There are two ways that a species can be listed, either NMFS or USFWS can initiate the listing or an individual or organization can petition to have a species listed.
How Many Listed Species Are There?According to NMFS, there are approximately 1,925 species listed as threatened or endangered under the ESA. In general, NMFS manages marine and "anadromous" species; the USFWS manages land and freshwater species.
The annual rate of listing increased until the Administration of George W. Bush.
- Nixon/Ford: 23.5 listings per year (47 total)
- Carter: 31.5 listings per year (126 total)
- Reagan: 31.9 listings per year (255 total)
- GWH Bush: 57.8 listings per year (231 total)
- Clinton: 65.1 listings per year (521 total)
- GW Bush: 8.0 listings per year (60 total, May 2008)
How Effective Is The Endangered Species Act?As of August 2008, 44 species have been delisted: 19 due to recovery, 10 due to changes in taxonomy, nine due to extinction, five due to discovery of additional populations, one due to an error, and one due to an ESA amendment. Another 23 species have been downgraded from endangered to threatened. A few key species follow:
- Bald Eagle: increased from 417 to 11,040 pairs between 1963 and 2007; removed from list
- Florida's Key Deer: increased from 200 in 1971 to 750 in 2001
- Gray Whale: increased from 13,095 to 26,635 whales between 1968 and 1998; removed from list
- Peregrine Falcon: increased from 324 to 1,700 pairs between 1975 and 2000; removed from list
- Whooping Crane: increased from 54 to 436 birds between 1967 and 2003
Major (Controversial) ESA ActionsIn 1978, the Supreme Court ruled that the listing of the endangered snail darter (a small fish) meant that construction of the Tellico Dam had to stop. In 1979, an appropriations bill rider exempted the Dam from ESA; bill passage allowed the Tennessee Valley Authority to complete the dam.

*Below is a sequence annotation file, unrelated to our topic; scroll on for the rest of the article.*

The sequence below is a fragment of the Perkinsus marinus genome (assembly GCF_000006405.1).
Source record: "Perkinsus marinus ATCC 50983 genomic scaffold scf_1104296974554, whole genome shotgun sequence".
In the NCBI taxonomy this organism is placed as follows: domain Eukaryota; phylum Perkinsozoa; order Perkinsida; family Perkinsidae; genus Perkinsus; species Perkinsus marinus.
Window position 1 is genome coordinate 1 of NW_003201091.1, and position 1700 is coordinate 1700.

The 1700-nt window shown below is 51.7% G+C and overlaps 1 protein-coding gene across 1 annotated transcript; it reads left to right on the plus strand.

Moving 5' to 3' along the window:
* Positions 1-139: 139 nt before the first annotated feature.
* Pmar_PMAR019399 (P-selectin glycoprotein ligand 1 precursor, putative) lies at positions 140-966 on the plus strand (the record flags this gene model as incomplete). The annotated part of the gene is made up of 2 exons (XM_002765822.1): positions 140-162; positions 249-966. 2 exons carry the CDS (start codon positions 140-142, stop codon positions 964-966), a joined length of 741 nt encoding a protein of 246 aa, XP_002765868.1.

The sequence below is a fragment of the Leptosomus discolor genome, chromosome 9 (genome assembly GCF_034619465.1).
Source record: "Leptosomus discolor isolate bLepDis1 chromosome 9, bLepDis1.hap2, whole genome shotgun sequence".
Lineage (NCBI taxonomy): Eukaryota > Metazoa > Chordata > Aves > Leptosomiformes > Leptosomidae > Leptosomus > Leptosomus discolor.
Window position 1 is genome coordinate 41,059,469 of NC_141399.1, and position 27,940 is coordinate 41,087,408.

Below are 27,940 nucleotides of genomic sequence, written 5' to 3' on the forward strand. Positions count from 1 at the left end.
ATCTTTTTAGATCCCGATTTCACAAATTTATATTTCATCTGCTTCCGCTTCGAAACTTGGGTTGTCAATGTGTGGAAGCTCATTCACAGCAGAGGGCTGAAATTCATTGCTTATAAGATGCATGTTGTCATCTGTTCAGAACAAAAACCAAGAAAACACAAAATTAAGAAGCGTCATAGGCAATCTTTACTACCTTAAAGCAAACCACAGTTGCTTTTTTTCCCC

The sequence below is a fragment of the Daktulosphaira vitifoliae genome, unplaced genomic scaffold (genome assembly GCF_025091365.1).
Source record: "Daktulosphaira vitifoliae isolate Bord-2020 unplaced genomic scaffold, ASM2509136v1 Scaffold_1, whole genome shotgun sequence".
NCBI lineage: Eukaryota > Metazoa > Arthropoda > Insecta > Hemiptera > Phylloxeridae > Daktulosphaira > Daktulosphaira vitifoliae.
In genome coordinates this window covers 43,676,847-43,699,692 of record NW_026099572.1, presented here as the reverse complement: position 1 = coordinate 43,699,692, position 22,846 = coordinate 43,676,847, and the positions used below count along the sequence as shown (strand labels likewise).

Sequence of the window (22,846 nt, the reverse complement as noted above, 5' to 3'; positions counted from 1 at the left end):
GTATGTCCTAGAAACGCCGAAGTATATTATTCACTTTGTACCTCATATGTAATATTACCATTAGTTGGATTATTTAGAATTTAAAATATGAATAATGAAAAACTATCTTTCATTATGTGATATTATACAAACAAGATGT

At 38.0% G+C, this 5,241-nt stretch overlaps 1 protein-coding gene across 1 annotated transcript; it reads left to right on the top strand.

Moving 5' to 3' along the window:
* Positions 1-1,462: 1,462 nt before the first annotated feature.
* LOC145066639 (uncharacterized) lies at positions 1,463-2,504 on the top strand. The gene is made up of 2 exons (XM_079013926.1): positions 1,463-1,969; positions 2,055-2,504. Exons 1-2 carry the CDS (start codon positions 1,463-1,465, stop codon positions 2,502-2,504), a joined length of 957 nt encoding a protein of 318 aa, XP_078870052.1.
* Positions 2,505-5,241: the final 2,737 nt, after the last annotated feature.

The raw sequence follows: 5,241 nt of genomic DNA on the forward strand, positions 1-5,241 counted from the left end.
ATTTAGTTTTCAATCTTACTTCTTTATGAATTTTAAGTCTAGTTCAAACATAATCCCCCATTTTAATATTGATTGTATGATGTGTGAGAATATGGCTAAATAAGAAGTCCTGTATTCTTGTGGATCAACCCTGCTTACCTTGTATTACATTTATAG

In 1990, USFWS listed the spotted owl as threatened. In 1995, in the "Sweet Home [Oregon]" decision, the Supreme Court affirmed (6-3) that altering habitat is considered a "taking" of that species. Thus, habitat management can be regulated by USFWS.
In 1995, Congress again used an appropriations bill rider to limit ESA, imposing a moratorium on all new-species listings and critical habitat designations. A year later, Congress released the rider.
Highlights From History: The Endangered Species Act1966: Congress passed the Endangered Species Preservation Act in response to concerns about the whooping crane. A year later, USFWS bought its first endangered species habitat, 2,300 acres in Florida.
1969: Congress passed the Endangered Species Conservation Act. The Pentagon protested the listing of the sperm whale, because it used sperm-whale oil in submarines.
1973: With the support of President Richard Nixon (R), Congress passed the Endangered Species Act.
1982: Congress amended the ESA to allow private property owners to develop conservation recovery plans for listed species. Such plans exempt owners from "taking" penalties.